Western Heritage Center – HauntedHouses.com
• Spirits who love works of art, or their former possessions on display like to visit.
• A spirit who died in childhood loves this building.
This gorgeous, Romanesque, two story sandstone building, built to last centuries, also has an impressive tower and turret. Architect Charles S. Haire, who had just opened up his own architectural and design business in 1900, is the creative designer behind this building. Inside is equally impressive. It is described as having soaring ceilings, wonderful old oak floors, and turn of the century architectural detailing…
Western Heritage Center – HauntedHouses.com
2822 Montana Avenue
Billings, Montana 59101-2305
The Western Heritage Center can be found along one of the main drags in Billings; Montana Street, that runs parallel right next to the railroad tracks. It is near the intersection of South 27th Street and Montana Street, and one block west of South 28th Street. Very easy to find, and not a far walk from other historical buildings along Montana Avenue.
This gorgeous, Romanesque, two story sandstone building, built to last centuries, also has an impressive tower and turret. Architect Charles S. Haire, who had just opened up his own architectural and design business in 1900, is the creative designer behind this building. Inside is equally impressive. It is described as having soaring ceilings, wonderful old oak floors, and turn of the century architectural detailing.
Affiliated with the Smithsonian Institution, The Western Heritage Center “cares for a collection of over 16,000 artifacts, including over 1,000 photographs that document the social history, architecture, public events and the development of the Yellowstone River Valley.” Needless to say, there are many interesting exhibits in this museum, that tell the stories of the people who lived in the Yellowstone Valley; native people, ranchers, townspeople, railroad times, and others who lived here throughout the eras.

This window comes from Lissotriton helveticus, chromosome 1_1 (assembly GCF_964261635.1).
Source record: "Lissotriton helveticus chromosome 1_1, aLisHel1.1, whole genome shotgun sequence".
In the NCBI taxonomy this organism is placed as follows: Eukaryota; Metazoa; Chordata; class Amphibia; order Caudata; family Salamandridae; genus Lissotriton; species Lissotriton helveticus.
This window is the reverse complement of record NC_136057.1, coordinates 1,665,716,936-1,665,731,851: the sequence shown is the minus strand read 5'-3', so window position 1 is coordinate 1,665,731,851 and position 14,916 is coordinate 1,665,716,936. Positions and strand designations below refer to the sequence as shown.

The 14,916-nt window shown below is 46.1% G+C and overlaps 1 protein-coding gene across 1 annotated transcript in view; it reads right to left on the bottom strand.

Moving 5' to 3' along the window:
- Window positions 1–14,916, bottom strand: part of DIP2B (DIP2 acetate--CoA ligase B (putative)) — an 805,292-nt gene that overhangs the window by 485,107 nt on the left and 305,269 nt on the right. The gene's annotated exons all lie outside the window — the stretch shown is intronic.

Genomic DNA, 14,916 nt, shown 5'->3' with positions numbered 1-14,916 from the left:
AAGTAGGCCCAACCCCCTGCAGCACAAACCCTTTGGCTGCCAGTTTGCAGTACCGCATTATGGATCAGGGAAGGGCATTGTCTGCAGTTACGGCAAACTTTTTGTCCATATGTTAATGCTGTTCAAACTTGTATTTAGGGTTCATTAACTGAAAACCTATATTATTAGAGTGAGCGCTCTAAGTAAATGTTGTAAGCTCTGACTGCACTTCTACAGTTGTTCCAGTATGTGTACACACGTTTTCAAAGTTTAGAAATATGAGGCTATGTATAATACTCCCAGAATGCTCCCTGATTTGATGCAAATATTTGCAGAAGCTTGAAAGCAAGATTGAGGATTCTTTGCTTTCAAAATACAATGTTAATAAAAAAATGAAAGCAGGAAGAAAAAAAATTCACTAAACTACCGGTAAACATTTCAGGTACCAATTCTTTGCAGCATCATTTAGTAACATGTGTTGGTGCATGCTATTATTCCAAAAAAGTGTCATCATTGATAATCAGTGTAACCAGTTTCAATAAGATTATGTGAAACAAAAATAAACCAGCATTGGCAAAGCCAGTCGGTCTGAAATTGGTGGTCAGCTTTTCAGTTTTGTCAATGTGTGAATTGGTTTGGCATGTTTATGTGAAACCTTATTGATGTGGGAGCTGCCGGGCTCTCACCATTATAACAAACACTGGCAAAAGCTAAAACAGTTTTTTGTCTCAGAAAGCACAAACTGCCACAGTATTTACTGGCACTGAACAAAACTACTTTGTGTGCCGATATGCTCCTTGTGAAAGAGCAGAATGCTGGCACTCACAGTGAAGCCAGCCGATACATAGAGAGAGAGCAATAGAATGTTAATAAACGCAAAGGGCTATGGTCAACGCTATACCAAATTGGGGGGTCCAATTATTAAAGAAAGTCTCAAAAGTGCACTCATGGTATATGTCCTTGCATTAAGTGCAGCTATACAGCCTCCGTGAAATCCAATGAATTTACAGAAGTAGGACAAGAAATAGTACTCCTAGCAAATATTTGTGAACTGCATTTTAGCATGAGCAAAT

There is something for everyone in the family to enjoy! One review of The Western Heritage Center reported,” is a family friendly museum with small displays, lots of activities for the kids while the parents look at the ‘mature’ displays and information.”
Another review from a visitor stated, “They have four areas full of exhibits that bring the past of eastern Montana to life. A number of their exhibits are interactive, too, with videos and sound, so the kids will enjoy it.”
The lower level gallery in the basement has been recreated to look like the lobby/reception area of a 1930s’ dude ranch lodge, complete with wood panels, a stone fireplace, and what they call “rustic western furniture,” patterned after the designs of artist/designer, Thomas Molesworth.
Paintings of the local artist, James Kenneth Ralston, that depict great stories of the West are on display in this gallery.
In 2005, the actual log cabin that served as James Kenneth Ralston’s studio was moved to the grounds of The Western Heritage Center, and his many letters, items of importance and his paintings were donated to the museum that are now seen on display in this lower gallery.
Another beloved writer and artist that has his own exhibit, is Will James, a wrangler cowboy turned artist and writer.